# Hamilton-Jacobi theory: Differentiating wrt. the constant $E$?

Let's say we have a 1D harmonic oscillator, its Hamiltonian is given by

$$H=\frac{p^2}{2m}+\frac{1}{2}m\omega^2x^2$$

we wish to solve it via the Hamilton-Jacobi equation so we have

$$\frac{1}{2m}\Big(\frac{\partial S}{\partial x}\Big)^2+\frac{1}{2}m\omega^2x^2+\frac{\partial S}{\partial t}=0$$

since the Hamiltonian doesn't explicitly depend on time we can write $$S(x,p_0,t)=W(x,p_0)-Et$$ so that

$$\frac{1}{2m}\Big(\frac{\partial S}{\partial x}\Big)^2+\frac{1}{2}m\omega^2x^2=E$$

and we can solve for $W$ a well just by simple integration and get S

$$S=\sqrt {mk}\int\sqrt{2E/k-x^2}dx-Et$$

if we solve the integral we get some function of x

what I don't get is the following: In order to obtain the solution for $x(t)$ what we do is derive $S$ by the energy?

$$\beta=\frac{\partial S(x,t,E)}{\partial E}=f(x,t,E)$$ and then we invert $f(x,t,E)$ to get $x(t)$

But what I don't get is how we can differentiate wrt. the energy because it is not like we are looking at how does our solution change when the energy of our system changes.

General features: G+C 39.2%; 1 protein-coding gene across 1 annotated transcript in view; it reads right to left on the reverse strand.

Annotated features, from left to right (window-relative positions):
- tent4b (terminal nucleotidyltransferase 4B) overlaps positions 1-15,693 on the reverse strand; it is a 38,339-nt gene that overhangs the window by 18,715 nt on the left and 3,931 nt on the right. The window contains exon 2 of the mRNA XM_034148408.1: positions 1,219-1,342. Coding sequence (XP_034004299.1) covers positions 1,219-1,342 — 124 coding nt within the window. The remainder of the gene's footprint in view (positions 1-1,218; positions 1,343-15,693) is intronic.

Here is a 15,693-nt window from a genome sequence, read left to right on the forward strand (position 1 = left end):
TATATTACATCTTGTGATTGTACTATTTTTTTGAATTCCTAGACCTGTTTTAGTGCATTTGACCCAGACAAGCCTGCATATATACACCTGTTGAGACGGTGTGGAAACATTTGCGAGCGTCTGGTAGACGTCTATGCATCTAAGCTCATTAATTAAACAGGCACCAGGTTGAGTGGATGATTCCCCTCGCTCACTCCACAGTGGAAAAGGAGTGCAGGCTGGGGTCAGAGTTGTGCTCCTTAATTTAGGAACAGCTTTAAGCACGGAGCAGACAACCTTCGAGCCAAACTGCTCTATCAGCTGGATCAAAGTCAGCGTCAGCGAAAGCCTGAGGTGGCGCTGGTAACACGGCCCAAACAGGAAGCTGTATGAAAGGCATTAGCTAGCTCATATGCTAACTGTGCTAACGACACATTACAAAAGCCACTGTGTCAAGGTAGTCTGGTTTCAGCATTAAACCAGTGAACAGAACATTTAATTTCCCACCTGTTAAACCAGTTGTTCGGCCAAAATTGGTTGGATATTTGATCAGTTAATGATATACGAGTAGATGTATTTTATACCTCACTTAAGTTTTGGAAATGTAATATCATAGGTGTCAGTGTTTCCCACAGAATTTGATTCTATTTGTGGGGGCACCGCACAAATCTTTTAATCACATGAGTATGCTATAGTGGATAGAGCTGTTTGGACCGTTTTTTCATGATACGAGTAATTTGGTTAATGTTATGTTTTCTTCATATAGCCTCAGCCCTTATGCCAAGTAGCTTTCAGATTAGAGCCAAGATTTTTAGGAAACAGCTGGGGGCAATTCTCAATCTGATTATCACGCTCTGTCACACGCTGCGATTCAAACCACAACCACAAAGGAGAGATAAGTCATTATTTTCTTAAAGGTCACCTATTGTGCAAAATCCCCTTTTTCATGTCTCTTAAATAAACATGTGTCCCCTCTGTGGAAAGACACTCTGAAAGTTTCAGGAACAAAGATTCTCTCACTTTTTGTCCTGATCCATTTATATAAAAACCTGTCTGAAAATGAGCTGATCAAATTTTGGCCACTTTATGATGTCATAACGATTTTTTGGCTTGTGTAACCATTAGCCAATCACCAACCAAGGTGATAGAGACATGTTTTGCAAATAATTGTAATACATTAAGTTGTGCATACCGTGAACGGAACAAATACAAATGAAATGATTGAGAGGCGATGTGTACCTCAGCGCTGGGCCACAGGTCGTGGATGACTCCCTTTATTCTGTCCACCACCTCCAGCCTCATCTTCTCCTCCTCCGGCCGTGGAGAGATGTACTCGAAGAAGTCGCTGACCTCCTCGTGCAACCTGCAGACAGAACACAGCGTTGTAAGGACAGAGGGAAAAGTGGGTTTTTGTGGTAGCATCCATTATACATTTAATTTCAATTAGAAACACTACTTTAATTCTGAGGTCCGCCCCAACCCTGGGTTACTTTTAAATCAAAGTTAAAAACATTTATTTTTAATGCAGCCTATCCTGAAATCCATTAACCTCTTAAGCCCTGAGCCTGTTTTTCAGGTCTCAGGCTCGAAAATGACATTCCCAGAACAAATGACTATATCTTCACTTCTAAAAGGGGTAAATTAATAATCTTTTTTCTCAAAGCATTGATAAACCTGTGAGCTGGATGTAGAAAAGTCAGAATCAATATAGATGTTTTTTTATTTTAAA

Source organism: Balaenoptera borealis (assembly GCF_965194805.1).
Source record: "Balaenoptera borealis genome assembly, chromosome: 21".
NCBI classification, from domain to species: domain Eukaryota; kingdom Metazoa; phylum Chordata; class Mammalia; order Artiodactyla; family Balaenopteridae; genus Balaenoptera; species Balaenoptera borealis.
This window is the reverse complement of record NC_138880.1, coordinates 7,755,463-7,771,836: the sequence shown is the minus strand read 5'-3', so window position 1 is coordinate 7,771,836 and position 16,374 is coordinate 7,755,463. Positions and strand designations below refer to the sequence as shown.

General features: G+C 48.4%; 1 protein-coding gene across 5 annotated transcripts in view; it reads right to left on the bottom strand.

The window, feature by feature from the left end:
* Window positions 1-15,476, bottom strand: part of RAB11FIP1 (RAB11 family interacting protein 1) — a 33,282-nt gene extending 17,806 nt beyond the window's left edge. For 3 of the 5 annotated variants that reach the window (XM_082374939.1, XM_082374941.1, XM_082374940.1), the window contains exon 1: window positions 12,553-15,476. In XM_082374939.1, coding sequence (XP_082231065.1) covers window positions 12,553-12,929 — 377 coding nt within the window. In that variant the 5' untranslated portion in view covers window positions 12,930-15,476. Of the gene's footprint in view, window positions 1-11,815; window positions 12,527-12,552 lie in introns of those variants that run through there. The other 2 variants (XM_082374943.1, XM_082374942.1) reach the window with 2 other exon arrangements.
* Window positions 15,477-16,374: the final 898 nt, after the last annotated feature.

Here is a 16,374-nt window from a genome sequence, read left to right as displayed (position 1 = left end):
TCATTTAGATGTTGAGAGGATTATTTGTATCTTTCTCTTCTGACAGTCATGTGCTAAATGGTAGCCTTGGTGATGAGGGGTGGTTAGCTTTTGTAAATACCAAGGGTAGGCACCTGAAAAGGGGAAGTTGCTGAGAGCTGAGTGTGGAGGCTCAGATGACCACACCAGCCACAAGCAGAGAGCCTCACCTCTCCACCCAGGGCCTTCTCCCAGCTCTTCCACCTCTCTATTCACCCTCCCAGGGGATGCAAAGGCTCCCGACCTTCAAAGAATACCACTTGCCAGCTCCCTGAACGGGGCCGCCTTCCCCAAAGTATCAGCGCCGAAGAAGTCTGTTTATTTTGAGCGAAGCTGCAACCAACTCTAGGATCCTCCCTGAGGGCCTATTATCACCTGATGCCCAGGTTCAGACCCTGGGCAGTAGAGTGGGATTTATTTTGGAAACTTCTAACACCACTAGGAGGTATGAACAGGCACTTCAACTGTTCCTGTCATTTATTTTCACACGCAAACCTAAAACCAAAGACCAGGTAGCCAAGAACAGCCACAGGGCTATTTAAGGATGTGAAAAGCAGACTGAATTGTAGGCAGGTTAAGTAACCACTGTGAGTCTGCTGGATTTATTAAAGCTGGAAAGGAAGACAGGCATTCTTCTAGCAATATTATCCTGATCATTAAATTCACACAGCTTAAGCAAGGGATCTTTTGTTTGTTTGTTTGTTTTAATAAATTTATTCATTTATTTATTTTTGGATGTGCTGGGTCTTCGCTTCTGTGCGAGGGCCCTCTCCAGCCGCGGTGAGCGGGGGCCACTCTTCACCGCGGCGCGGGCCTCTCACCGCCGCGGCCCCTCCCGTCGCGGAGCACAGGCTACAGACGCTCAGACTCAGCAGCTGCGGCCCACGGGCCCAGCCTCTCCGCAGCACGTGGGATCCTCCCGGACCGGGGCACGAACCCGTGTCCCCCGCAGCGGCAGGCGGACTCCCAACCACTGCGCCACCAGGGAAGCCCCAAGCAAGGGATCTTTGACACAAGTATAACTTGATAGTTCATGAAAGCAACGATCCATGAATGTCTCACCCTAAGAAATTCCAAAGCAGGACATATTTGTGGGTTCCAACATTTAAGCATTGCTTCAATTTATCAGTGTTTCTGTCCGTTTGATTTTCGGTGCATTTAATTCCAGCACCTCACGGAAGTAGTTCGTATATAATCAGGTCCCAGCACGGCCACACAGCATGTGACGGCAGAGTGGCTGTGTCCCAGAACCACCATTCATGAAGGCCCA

Also if we had a 2D system and wanted to find $y(x)$ or $x(y)$ that is how one variable changes with respect to the other it is common to derive by $p_0$

$$\beta_2=\frac{\partial S(x,t,E)}{\partial p_{0x}}=g(x,y,E)$$

(because in the 2-D case we would have $p_{0x}$ and $p_{0y}$this is even more puzzling to me, how can we derive by $p_0$ if we know it to be a constant for that system, in deriving the Hamilton-Jacobi equation we wanted to find a new coordinate system for which the new Hamiltonian is zero so that the equations of motion become trivial $\dot{q}=0$ and $\dot{p}=0$ ($q=q_0$ , $p=p_0$) so if we know p_0 is a constant, but we none the less derive by it? how and why?

1. Hamilton's principal function $S(q,P,t)$ [and Hamilton's characteristic function $W(q,P)$] are both type-2 generating functions for corresponding canonical transformations (CT).
2. We choose the energy $E$ to be one of the new momenta, for instance $P_1$. So $E$ is part of the new phase space $(Q^i,P_j)$.
• Ok, but if $E$ is a variable of the new phase space, how can it be constant, I'm a bit confused with the idea that a variable can be a ''variable'' and simultaneously be a constant. We would just get a point in our phase space at some $E$ (that depend on the initial conditions) ? – Alexandar Solženjicin May 9 '18 at 18:17
• Perhaps a simpler example is in order: A 1D free particle $H=p^2/2m$ has phase space $(q,p)$, but the momentum variable $p$ is a constant. – Qmechanic May 9 '18 at 18:45